Stay salty

Salty Provisions brings a taste of the Norwegian Sea to American kitchens with creative salt blends

salty provisions

Photo courtesy of Salty Provisions
Beyer makes a batch of Double Onion + Roasted Garlic Flake, the most popular flavor in Salty Provisions’ line.

Taste of Norway Editor

A sprinkle of flaky sea salt is the signature touch in my kitchen, from chocolate chip cookies to roasted vegetables. I keep a dish of it on the table instead of a saltshaker, and my two kids learned to sprinkle flake sea salt on their dinner not long after they figured out how to use a fork and spoon.

I did an actual happy dance when I was introduced to Amy Beyer of Salty Provisions this summer and learned about their flavored sea salts. Beyer and her husband, Linn, offer a range of flake sea salt blends using North Sea Salt Works’ signature HAVSNØ (translated as “Snow of the Sea”), harvested from cold pure seawater from Saltsteinsleia in Aukra, Norway. The flakes are flat and soft with a light crunch— like a snowflake. 

I had first heard of North Sea Salt Works in an October 2019 article by Nevada Berg on her blog North Wild Kitchen. If you haven’t read it yet, it is worth taking a look: 

I recently chatted with Amy Beyer to learn more about how Salty Provisions connected with this distinctly Norwegian salt, adding their fun American twist on a world of flavor options.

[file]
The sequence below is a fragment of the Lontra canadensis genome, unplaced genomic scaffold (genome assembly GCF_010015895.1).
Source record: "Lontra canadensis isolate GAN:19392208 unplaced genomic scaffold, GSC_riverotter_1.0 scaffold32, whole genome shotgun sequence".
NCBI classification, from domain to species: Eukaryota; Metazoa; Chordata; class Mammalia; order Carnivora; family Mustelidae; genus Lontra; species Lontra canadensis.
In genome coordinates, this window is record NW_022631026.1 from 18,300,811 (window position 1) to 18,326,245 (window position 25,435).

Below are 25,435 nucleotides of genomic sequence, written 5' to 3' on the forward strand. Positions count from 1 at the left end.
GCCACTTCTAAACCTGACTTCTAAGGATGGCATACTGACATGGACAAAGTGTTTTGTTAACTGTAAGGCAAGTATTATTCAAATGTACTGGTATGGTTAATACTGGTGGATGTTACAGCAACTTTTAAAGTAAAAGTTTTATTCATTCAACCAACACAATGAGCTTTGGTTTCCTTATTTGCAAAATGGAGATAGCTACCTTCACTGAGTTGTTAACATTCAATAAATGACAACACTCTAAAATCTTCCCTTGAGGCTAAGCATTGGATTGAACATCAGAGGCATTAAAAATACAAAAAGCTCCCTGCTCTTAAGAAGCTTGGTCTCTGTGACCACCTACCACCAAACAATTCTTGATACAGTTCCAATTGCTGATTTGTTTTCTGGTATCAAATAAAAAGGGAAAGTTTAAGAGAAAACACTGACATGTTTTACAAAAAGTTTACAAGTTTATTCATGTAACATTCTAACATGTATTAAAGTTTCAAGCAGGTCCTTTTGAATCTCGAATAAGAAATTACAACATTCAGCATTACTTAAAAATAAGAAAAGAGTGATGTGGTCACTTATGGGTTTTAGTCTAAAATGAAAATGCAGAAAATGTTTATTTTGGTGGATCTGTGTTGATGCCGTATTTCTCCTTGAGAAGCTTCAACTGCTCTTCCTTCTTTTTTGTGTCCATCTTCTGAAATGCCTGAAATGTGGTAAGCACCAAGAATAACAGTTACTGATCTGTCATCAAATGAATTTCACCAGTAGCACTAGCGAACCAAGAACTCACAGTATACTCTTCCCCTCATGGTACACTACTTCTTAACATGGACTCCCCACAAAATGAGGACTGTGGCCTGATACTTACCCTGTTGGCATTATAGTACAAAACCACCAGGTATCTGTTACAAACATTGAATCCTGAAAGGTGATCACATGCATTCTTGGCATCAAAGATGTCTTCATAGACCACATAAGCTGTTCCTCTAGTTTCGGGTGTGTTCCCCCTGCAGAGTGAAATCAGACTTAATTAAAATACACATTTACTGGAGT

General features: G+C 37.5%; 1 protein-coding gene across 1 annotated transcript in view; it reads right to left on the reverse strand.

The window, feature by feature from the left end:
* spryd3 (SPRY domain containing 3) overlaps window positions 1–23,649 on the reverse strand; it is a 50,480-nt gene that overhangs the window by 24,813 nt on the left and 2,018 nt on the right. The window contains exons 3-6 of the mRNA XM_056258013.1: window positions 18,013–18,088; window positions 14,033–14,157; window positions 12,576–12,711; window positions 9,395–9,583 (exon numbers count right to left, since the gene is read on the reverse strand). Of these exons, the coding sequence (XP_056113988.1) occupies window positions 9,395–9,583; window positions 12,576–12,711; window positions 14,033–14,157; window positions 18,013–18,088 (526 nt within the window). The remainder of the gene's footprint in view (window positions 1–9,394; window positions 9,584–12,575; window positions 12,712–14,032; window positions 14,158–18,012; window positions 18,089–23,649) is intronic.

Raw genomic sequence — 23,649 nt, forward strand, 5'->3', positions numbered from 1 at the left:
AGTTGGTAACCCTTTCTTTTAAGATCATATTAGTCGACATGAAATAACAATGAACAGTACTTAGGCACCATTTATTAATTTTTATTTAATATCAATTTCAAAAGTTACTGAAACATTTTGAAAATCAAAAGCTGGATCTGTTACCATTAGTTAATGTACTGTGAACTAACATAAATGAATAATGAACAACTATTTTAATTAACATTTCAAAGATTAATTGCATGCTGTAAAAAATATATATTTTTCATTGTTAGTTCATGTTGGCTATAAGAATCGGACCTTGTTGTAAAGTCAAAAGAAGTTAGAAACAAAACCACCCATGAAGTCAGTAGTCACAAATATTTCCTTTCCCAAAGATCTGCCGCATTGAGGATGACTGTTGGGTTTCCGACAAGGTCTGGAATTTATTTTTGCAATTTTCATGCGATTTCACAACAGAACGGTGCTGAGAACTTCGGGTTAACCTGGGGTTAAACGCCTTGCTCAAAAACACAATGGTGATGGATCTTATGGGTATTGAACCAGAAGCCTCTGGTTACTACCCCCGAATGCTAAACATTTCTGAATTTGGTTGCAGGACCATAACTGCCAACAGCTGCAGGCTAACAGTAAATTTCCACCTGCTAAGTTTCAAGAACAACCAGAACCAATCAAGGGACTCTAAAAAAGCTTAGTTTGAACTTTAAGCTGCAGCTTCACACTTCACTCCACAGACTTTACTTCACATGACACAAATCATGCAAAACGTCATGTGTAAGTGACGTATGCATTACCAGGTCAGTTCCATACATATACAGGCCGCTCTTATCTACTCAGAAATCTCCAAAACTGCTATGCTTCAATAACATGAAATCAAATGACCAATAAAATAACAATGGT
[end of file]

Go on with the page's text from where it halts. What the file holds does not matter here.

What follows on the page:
This interview has been lightly edited for clarity and length.

Christy Olsen Field: How you were first introduced to HAVSNØ™ Flake Sea Salt?
Amy Beyer: Linn’s maternal side of the family is VERY Norwegian. With 29 siblings between them, his grandparents were the only two that came to America and stayed permanently. All the other surviving relatives stayed for the most part in Norway and close to their respective towns of Måløy and Raudeberg on Vågsøy to raise their own families. When we started planning our wedding (got married in 2012), Norway was the only choice, and we finally took our “official” honeymoon in 2016. He hadn’t been back to Norway to visit since he was 7 years old, so he wanted to reconnect and introduce me to them all. Many of his mother’s aunts, uncles, and cousins came to visit Chicago, so he got to know them over the years. I have a great-great-grandmother on my maternal side who was born in Trondheim, but I have little information on her.

We were connected to his mother’s cousin Ottar Kvalheim through Facebook. We flew into Molde to visit him. One morning, in a local bakery, he handed us a pouch of flake sea salt that we had tasted the night before on our dinner. He said, “Take this home. It’s made on the next island over. It’s really good.” And that was it. We had no idea then how much that moment would change our lives. 

COF: What inspired you to open your own salt company here in the United States?